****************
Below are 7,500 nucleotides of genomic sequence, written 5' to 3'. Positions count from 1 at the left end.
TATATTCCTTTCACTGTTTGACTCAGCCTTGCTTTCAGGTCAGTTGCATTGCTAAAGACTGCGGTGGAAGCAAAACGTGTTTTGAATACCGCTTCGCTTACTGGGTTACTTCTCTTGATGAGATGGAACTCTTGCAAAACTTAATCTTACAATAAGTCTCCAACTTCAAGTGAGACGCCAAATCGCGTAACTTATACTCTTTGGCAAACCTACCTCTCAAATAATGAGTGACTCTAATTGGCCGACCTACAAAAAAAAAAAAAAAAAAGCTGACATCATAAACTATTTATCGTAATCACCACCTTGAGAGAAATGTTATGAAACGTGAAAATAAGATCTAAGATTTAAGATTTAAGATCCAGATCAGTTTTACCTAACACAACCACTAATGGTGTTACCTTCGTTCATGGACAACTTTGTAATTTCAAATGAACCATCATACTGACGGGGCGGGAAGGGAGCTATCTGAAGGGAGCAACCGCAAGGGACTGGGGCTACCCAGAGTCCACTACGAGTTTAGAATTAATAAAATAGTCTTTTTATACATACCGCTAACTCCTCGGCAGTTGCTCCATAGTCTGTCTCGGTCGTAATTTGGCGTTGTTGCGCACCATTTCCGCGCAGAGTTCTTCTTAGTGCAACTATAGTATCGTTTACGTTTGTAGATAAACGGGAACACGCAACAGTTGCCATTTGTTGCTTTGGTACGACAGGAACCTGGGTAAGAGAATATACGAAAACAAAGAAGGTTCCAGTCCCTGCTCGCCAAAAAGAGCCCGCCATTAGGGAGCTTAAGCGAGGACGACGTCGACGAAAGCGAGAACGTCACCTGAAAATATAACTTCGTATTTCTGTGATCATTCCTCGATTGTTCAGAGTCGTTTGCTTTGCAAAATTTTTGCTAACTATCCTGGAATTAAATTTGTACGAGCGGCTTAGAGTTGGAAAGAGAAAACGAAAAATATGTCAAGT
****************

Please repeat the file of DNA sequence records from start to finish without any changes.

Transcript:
Below are 7,500 nucleotides of genomic sequence, written 5' to 3'. Positions count from 1 at the left end.
TATATTCCTTTCACTGTTTGACTCAGCCTTGCTTTCAGGTCAGTTGCATTGCTAAAGACTGCGGTGGAAGCAAAACGTGTTTTGAATACCGCTTCGCTTACTGGGTTACTTCTCTTGATGAGATGGAACTCTTGCAAAACTTAATCTTACAATAAGTCTCCAACTTCAAGTGAGACGCCAAATCGCGTAACTTATACTCTTTGGCAAACCTACCTCTCAAATAATGAGTGACTCTAATTGGCCGACCTACAAAAAAAAAAAAAAAAAAGCTGACATCATAAACTATTTATCGTAATCACCACCTTGAGAGAAATGTTATGAAACGTGAAAATAAGATCTAAGATTTAAGATTTAAGATCCAGATCAGTTTTACCTAACACAACCACTAATGGTGTTACCTTCGTTCATGGACAACTTTGTAATTTCAAATGAACCATCATACTGACGGGGCGGGAAGGGAGCTATCTGAAGGGAGCAACCGCAAGGGACTGGGGCTACCCAGAGTCCACTACGAGTTTAGAATTAATAAAATAGTCTTTTTATACATACCGCTAACTCCTCGGCAGTTGCTCCATAGTCTGTCTCGGTCGTAATTTGGCGTTGTTGCGCACCATTTCCGCGCAGAGTTCTTCTTAGTGCAACTATAGTATCGTTTACGTTTGTAGATAAACGGGAACACGCAACAGTTGCCATTTGTTGCTTTGGTACGACAGGAACCTGGGTAAGAGAATATACGAAAACAAAGAAGGTTCCAGTCCCTGCTCGCCAAAAAGAGCCCGCCATTAGGGAGCTTAAGCGAGGACGACGTCGACGAAAGCGAGAACGTCACCTGAAAATATAACTTCGTATTTCTGTGATCATTCCTCGATTGTTCAGAGTCGTTTGCTTTGCAAAATTTTTGCTAACTATCCTGGAATTAAATTTGTACGAGCGGCTTAGAGTTGGAAAGAGAAAACGAAAAATATGTCAAGT